Reconstruction: Studies in Contemporary Culture
As I mull the current issue – a wonderful collection of open submissions and a terrific supplement on “post-9/11” developments, about both of which I feel too intellectually impoverished to write adequately – I am filled with mixed feelings, thoughts and even theoretical positions. This last is kind of inescapable given my best efforts to put theory into practice whenever and wherever possible. The two cannot and should not be inseparable, at least for anyone who claims to be even the most remotely involved in Cultural Studies. And yet, I know that this is the area where Cultural Studies fails most abjectly in living up to its claims and to its promise. I know this from firsthand experience and from experience writ large. Too many times I have received an email on the faculty list – or worse, on one of the many Cultural Studies associations’ lists – from someone exhorting others to attend an important gathering, rally, action, etc. only to find that the originator of the impassioned plea could not be bothered to slip on the Aussie boots and the black turtleneck, fill the Volvo XC90 (or Subaru Legacy Outback) with properly decorated BPA-free jugs of free trade pomegranate infused coffee with smiley faces in the foam so they complement the gluten-free vegan 100 mile cupcakes, and attend the function in the official Cultural Studies uniform and regalia for all to see. In short, they cannot be bothered to put forth anything more than the daily spectacle of nonconformist conformity. As much as this might seem an indictment, bitterness, biting the hand that feeds, a complete lack of sympathy for people trapped by mortgages, childcare expenses, deadlines, bureaucracy, etc., it is not. In fact, it’s not anything. I cannot make sense of any of it. I’ve long since stopped taking stock of it other than to note it and to not behave accordingly. I am only responsible for myself and my own actions. If anything, it’s resignation.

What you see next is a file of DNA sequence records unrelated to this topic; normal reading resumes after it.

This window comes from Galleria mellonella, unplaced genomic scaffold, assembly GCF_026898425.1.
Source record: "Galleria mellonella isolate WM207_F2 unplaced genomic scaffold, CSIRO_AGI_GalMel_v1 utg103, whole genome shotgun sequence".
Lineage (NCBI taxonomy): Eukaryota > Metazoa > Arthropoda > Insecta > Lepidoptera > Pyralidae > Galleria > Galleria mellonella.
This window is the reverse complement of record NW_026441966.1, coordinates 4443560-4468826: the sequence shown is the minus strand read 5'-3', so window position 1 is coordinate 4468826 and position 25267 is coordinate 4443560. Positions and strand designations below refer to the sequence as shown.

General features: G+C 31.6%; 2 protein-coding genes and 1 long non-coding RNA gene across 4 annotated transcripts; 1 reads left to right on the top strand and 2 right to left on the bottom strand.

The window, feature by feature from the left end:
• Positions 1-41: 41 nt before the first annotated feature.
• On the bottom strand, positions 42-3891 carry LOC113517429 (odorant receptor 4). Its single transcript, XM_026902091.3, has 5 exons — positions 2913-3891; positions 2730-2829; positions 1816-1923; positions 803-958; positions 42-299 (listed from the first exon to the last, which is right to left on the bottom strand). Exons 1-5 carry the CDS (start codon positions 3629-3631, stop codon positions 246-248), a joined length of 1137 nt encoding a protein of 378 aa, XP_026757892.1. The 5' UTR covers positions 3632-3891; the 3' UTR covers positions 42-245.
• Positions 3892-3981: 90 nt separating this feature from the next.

Original Publication Citation
Ouellette, M. (2011). Editor's Introduction: Activism and Anagnorisis. Reconstruction: Studies in Contemporary Culture, 11(4). http://reconstruction.digitalodu.com/Issues/114/ouelette_marc.shtml
Ouellette, Marc, "Editor's Introduction: Activism and Anagnorisis" (2011). English Faculty Publications. 171.